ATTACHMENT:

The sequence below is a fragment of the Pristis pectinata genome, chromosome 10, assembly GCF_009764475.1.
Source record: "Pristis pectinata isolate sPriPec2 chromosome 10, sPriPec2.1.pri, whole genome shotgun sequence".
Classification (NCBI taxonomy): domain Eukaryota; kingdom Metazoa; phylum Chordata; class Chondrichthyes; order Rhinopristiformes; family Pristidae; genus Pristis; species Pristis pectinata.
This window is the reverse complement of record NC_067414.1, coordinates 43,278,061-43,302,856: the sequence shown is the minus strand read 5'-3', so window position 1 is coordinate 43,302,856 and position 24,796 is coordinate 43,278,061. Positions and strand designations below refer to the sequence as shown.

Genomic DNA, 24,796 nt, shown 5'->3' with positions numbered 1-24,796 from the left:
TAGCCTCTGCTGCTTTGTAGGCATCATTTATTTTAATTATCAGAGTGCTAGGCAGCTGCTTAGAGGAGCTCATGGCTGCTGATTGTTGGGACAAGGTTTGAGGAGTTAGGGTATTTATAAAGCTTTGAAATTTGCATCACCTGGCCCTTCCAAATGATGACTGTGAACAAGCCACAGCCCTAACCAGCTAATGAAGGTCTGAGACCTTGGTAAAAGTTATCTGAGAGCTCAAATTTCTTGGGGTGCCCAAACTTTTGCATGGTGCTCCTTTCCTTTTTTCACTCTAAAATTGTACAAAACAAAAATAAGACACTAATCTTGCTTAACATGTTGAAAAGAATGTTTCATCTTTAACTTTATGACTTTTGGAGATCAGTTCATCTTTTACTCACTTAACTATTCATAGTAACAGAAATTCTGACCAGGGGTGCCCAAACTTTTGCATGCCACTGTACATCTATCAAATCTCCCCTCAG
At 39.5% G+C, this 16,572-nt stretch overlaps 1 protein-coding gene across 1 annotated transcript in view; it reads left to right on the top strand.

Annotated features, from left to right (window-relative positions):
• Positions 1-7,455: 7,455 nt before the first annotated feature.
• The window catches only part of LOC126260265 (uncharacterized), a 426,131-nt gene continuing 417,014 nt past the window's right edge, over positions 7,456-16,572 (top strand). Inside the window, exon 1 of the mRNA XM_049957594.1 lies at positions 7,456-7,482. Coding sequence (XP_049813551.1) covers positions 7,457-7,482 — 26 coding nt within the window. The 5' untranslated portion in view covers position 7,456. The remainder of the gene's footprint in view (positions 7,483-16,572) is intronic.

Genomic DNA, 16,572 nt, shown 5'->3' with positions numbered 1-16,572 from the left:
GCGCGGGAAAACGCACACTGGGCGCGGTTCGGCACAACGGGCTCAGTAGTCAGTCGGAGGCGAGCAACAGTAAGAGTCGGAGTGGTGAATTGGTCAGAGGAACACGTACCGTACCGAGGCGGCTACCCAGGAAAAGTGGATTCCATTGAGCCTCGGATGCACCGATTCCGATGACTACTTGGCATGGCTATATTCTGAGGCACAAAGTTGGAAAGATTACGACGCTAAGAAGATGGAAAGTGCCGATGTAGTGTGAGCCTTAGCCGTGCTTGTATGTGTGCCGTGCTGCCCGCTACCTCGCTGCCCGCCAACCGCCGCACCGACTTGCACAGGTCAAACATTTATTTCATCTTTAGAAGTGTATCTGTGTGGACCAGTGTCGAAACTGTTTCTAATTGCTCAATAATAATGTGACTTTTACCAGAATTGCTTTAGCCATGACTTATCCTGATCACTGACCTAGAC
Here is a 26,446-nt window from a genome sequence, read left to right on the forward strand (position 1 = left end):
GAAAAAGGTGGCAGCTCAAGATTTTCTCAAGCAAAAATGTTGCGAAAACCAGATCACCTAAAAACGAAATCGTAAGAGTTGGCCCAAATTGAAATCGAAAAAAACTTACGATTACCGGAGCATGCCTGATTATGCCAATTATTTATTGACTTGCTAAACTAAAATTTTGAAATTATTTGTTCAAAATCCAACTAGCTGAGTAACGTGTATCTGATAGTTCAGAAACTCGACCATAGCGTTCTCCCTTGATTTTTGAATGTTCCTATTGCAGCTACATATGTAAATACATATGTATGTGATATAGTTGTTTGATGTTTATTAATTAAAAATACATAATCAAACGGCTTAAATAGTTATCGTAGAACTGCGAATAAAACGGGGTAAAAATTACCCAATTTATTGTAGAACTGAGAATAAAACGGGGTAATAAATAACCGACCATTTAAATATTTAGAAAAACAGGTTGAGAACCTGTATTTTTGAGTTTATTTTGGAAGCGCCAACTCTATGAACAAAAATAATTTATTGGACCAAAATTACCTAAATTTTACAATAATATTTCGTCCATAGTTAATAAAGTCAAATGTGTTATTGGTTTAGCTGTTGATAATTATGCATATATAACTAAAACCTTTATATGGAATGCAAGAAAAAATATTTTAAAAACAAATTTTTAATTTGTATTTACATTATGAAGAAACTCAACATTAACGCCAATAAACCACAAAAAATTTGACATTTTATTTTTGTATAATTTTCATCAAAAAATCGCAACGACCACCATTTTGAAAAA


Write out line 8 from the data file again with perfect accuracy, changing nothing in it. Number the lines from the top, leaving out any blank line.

Annotated features, from left to right (window-relative positions):